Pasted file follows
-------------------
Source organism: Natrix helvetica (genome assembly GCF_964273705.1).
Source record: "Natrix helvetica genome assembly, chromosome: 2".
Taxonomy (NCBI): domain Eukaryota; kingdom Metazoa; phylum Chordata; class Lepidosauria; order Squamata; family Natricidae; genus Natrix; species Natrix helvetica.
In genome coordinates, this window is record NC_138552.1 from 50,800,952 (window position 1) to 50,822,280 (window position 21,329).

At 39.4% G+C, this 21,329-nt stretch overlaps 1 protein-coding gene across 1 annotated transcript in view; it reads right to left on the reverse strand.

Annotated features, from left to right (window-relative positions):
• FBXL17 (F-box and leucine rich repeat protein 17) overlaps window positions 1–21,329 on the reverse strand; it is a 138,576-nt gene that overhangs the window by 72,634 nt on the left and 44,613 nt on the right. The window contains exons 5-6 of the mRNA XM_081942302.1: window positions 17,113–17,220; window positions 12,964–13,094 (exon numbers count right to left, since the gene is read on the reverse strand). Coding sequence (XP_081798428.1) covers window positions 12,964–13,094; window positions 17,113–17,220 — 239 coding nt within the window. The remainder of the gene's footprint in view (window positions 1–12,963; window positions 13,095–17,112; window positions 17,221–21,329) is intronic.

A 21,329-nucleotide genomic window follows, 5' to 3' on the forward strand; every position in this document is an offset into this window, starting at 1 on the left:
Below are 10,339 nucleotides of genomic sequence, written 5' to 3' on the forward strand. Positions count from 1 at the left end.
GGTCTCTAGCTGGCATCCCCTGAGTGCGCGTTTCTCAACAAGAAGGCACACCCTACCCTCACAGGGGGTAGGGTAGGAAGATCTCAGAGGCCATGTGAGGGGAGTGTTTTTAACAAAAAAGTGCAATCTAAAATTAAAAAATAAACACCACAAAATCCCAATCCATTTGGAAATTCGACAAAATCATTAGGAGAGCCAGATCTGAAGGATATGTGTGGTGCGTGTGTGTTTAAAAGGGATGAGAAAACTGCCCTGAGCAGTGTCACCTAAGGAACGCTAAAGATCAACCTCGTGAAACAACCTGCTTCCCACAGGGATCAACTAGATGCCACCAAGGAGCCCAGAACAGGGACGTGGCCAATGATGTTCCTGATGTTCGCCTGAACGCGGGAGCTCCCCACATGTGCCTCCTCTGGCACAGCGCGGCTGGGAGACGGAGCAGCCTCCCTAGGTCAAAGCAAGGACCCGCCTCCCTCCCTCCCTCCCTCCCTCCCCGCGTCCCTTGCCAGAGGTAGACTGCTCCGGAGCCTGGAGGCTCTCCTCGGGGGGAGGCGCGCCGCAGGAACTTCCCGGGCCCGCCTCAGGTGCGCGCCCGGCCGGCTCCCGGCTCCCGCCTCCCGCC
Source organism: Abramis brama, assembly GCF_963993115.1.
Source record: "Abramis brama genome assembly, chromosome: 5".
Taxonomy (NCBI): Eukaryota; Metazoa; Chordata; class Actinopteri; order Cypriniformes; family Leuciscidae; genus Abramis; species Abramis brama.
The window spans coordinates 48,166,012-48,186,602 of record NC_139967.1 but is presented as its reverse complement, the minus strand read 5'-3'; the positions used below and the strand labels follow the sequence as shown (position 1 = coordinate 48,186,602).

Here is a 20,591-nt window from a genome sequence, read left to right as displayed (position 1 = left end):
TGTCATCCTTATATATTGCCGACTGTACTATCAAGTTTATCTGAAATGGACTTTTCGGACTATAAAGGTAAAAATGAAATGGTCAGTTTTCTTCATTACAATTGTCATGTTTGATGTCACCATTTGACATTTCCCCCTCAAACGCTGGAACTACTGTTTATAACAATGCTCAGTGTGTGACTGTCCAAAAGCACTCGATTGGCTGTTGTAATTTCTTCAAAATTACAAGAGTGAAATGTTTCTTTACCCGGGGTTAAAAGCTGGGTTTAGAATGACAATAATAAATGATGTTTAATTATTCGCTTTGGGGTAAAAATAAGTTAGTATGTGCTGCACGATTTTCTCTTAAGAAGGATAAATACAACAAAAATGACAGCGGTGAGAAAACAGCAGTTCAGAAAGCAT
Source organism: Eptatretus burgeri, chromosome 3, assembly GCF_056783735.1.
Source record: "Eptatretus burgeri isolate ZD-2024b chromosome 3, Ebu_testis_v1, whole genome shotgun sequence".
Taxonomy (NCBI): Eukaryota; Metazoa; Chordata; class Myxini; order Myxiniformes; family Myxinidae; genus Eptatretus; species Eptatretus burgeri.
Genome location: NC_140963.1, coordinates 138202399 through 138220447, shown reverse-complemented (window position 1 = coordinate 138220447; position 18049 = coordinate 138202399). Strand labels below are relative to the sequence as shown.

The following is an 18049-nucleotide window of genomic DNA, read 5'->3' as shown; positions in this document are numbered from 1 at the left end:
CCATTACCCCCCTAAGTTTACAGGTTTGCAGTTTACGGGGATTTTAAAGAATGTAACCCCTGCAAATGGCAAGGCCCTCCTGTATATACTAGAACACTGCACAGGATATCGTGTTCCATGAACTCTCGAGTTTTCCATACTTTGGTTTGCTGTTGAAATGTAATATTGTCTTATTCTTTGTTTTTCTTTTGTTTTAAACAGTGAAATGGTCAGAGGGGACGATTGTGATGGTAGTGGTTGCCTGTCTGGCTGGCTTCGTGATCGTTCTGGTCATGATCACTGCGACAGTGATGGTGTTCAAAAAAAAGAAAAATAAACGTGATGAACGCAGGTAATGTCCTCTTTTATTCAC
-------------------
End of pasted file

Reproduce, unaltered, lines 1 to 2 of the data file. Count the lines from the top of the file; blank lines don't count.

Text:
Source organism: Natrix helvetica (genome assembly GCF_964273705.1).
Source record: "Natrix helvetica genome assembly, chromosome: 2".